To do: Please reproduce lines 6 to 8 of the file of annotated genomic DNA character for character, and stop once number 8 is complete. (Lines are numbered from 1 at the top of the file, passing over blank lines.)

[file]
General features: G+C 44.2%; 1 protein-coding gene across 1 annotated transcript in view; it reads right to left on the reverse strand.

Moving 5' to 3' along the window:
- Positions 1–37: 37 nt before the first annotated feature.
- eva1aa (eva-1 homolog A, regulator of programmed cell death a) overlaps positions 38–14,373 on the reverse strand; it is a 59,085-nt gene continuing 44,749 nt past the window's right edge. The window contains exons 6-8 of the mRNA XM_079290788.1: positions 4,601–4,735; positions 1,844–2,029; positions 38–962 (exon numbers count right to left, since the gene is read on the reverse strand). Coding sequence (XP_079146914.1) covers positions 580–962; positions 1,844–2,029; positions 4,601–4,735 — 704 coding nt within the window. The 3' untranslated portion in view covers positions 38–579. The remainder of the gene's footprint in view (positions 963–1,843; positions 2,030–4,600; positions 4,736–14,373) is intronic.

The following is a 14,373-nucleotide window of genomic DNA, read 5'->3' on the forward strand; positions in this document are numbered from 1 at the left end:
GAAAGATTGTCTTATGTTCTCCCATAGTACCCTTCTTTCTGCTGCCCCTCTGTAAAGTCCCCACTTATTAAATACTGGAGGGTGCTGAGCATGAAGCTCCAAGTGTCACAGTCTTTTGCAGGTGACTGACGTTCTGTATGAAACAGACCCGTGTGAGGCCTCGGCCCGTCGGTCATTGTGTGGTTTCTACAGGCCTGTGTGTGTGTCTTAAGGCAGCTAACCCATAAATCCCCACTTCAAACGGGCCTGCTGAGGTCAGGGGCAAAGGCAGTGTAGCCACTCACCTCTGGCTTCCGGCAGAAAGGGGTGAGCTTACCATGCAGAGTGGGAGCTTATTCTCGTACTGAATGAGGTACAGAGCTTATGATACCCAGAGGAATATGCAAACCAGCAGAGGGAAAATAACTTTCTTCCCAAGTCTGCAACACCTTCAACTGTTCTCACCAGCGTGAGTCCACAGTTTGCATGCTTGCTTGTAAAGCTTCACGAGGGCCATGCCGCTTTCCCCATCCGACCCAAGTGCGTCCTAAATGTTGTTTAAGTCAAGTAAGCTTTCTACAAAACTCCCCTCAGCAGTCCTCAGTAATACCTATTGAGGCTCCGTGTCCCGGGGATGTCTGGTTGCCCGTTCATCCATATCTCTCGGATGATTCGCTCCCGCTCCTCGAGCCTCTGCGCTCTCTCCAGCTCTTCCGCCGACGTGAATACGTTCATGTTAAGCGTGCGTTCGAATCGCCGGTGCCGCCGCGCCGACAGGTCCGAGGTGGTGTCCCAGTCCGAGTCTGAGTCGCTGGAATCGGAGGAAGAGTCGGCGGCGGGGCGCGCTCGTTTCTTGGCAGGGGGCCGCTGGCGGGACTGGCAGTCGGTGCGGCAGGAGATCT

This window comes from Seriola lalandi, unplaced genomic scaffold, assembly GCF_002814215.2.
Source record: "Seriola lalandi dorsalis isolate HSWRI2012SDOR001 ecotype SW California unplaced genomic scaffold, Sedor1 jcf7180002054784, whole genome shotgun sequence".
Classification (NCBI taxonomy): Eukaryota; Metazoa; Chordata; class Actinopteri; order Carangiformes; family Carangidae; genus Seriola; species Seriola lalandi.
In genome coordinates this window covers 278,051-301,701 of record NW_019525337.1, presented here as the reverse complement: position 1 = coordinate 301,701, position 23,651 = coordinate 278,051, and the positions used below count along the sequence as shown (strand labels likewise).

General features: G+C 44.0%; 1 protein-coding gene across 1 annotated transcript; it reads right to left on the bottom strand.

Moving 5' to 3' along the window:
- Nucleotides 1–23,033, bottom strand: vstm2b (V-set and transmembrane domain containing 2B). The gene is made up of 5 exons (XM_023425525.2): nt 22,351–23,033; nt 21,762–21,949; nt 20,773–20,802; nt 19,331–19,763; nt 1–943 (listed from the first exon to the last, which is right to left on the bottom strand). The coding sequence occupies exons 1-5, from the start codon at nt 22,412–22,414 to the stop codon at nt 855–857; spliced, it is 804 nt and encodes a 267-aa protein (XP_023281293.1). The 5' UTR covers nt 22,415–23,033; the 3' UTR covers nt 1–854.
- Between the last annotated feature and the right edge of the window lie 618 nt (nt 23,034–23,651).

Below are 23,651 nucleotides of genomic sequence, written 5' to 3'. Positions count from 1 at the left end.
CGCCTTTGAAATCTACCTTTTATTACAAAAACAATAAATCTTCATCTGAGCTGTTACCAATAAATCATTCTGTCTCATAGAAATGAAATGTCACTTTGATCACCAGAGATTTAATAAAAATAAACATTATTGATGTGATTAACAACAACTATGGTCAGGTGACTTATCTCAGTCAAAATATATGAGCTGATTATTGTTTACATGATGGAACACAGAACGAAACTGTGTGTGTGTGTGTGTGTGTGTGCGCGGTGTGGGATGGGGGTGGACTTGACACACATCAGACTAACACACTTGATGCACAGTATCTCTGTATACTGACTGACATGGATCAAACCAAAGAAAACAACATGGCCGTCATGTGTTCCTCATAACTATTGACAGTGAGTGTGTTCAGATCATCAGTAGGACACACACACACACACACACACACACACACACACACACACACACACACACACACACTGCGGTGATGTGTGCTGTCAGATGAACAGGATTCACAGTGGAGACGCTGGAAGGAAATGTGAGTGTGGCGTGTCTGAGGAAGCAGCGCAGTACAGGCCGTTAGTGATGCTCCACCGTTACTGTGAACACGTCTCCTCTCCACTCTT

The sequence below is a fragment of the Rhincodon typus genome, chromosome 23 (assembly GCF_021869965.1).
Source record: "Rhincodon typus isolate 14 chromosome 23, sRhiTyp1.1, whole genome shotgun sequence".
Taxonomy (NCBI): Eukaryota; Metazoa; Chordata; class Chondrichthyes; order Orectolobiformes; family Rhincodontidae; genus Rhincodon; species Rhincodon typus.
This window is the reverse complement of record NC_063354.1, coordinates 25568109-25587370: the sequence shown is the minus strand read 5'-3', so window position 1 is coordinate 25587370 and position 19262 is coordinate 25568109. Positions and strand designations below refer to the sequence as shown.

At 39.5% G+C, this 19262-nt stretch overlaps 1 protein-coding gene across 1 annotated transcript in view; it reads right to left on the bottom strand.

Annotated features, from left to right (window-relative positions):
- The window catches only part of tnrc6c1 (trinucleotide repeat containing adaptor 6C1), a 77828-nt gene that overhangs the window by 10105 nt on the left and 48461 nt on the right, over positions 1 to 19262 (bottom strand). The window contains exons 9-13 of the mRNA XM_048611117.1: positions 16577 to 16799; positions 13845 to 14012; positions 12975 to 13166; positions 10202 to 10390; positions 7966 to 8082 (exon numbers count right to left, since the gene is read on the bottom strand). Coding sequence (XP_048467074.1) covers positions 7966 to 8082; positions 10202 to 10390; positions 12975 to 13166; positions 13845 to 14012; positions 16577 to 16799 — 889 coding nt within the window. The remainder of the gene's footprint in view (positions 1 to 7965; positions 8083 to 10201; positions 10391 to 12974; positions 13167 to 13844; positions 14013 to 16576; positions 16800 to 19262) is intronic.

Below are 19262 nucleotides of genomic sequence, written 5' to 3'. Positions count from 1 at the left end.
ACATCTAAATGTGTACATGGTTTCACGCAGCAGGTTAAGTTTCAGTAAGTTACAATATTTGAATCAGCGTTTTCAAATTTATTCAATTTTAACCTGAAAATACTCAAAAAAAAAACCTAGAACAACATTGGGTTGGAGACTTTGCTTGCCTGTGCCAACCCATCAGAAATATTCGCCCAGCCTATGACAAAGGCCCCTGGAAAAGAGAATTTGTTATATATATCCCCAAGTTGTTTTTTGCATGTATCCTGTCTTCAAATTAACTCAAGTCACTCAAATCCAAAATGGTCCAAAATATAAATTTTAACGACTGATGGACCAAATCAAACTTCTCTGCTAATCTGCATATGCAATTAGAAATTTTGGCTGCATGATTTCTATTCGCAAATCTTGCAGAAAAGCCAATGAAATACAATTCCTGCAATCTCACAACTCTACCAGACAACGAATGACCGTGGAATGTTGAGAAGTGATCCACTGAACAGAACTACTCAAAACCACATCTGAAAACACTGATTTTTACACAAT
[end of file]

GAAAGATTGTCTTATGTTCTCCCATAGTACCCTTCTTTCTGCTGCCCCTCTGTAAAGTCCCCACTTATTAAATACTGGAGGGTGCTGAGCATGAAGCTCCAAGTGTCACAGTCTTTTGCAGGTGACTGACGTTCTGTATGAAACAGACCCGTGTGAGGCCTCGGCCCGTCGGTCATTGTGTGGTTTCTACAGGCCTGTGTGTGTGTCTTAAGGCAGCTAACCCATAAATCCCCACTTCAAACGGGCCTGCTGAGGTCAGGGGCAAAGGCAGTGTAGCCACTCACCTCTGGCTTCCGGCAGAAAGGGGTGAGCTTACCATGCAGAGTGGGAGCTTATTCTCGTACTGAATGAGGTACAGAGCTTATGATACCCAGAGGAATATGCAAACCAGCAGAGGGAAAATAACTTTCTTCCCAAGTCTGCAACACCTTCAACTGTTCTCACCAGCGTGAGTCCACAGTTTGCATGCTTGCTTGTAAAGCTTCACGAGGGCCATGCCGCTTTCCCCATCCGACCCAAGTGCGTCCTAAATGTTGTTTAAGTCAAGTAAGCTTTCTACAAAACTCCCCTCAGCAGTCCTCAGTAATACCTATTGAGGCTCCGTGTCCCGGGGATGTCTGGTTGCCCGTTCATCCATATCTCTCGGATGATTCGCTCCCGCTCCTCGAGCCTCTGCGCTCTCTCCAGCTCTTCCGCCGACGTGAATACGTTCATGTTAAGCGTGCGTTCGAATCGCCGGTGCCGCCGCGCCGACAGGTCCGAGGTGGTGTCCCAGTCCGAGTCTGAGTCGCTGGAATCGGAGGAAGAGTCGGCGGCGGGGCGCGCTCGTTTCTTGGCAGGGGGCCGCTGGCGGGACTGGCAGTCGGTGCGGCAGGAGATCT

This window comes from Seriola lalandi, unplaced genomic scaffold, assembly GCF_002814215.2.
Source record: "Seriola lalandi dorsalis isolate HSWRI2012SDOR001 ecotype SW California unplaced genomic scaffold, Sedor1 jcf7180002054784, whole genome shotgun sequence".